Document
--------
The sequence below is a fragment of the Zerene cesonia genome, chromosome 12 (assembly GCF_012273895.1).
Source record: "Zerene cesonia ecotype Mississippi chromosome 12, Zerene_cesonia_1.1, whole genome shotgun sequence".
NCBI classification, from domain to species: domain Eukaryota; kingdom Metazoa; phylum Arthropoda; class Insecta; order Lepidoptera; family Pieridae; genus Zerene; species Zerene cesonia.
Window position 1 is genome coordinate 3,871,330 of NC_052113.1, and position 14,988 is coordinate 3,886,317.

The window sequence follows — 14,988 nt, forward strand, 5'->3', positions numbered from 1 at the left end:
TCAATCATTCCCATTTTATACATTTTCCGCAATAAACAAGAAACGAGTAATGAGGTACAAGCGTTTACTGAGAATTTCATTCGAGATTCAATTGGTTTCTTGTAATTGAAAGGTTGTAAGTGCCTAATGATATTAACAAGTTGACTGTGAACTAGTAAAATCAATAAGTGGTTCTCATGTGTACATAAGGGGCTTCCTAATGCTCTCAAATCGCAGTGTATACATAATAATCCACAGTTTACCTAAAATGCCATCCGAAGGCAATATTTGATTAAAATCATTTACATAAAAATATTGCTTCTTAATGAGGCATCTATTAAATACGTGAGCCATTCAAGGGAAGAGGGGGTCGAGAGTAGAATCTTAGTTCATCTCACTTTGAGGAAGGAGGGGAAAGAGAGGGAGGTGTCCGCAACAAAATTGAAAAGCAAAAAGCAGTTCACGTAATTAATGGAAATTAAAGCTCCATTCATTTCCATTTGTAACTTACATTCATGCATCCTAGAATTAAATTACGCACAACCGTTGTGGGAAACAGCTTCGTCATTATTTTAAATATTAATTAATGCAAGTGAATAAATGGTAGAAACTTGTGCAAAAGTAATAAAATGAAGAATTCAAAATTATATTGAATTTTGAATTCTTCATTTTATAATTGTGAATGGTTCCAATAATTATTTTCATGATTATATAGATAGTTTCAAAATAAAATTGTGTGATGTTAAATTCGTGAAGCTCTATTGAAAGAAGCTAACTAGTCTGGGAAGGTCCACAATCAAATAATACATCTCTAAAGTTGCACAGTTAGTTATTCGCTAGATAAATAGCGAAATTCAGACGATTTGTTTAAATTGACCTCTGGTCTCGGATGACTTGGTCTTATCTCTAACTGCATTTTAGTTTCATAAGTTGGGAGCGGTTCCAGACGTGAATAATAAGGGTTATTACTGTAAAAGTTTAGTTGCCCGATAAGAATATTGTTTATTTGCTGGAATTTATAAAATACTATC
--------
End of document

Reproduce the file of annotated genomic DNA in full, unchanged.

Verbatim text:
The sequence below is a fragment of the Zerene cesonia genome, chromosome 12 (assembly GCF_012273895.1).
Source record: "Zerene cesonia ecotype Mississippi chromosome 12, Zerene_cesonia_1.1, whole genome shotgun sequence".
NCBI classification, from domain to species: domain Eukaryota; kingdom Metazoa; phylum Arthropoda; class Insecta; order Lepidoptera; family Pieridae; genus Zerene; species Zerene cesonia.
Window position 1 is genome coordinate 3,871,330 of NC_052113.1, and position 14,988 is coordinate 3,886,317.

The window sequence follows — 14,988 nt, forward strand, 5'->3', positions numbered from 1 at the left end:
TCAATCATTCCCATTTTATACATTTTCCGCAATAAACAAGAAACGAGTAATGAGGTACAAGCGTTTACTGAGAATTTCATTCGAGATTCAATTGGTTTCTTGTAATTGAAAGGTTGTAAGTGCCTAATGATATTAACAAGTTGACTGTGAACTAGTAAAATCAATAAGTGGTTCTCATGTGTACATAAGGGGCTTCCTAATGCTCTCAAATCGCAGTGTATACATAATAATCCACAGTTTACCTAAAATGCCATCCGAAGGCAATATTTGATTAAAATCATTTACATAAAAATATTGCTTCTTAATGAGGCATCTATTAAATACGTGAGCCATTCAAGGGAAGAGGGGGTCGAGAGTAGAATCTTAGTTCATCTCACTTTGAGGAAGGAGGGGAAAGAGAGGGAGGTGTCCGCAACAAAATTGAAAAGCAAAAAGCAGTTCACGTAATTAATGGAAATTAAAGCTCCATTCATTTCCATTTGTAACTTACATTCATGCATCCTAGAATTAAATTACGCACAACCGTTGTGGGAAACAGCTTCGTCATTATTTTAAATATTAATTAATGCAAGTGAATAAATGGTAGAAACTTGTGCAAAAGTAATAAAATGAAGAATTCAAAATTATATTGAATTTTGAATTCTTCATTTTATAATTGTGAATGGTTCCAATAATTATTTTCATGATTATATAGATAGTTTCAAAATAAAATTGTGTGATGTTAAATTCGTGAAGCTCTATTGAAAGAAGCTAACTAGTCTGGGAAGGTCCACAATCAAATAATACATCTCTAAAGTTGCACAGTTAGTTATTCGCTAGATAAATAGCGAAATTCAGACGATTTGTTTAAATTGACCTCTGGTCTCGGATGACTTGGTCTTATCTCTAACTGCATTTTAGTTTCATAAGTTGGGAGCGGTTCCAGACGTGAATAATAAGGGTTATTACTGTAAAAGTTTAGTTGCCCGATAAGAATATTGTTTATTTGCTGGAATTTATAAAATACTATC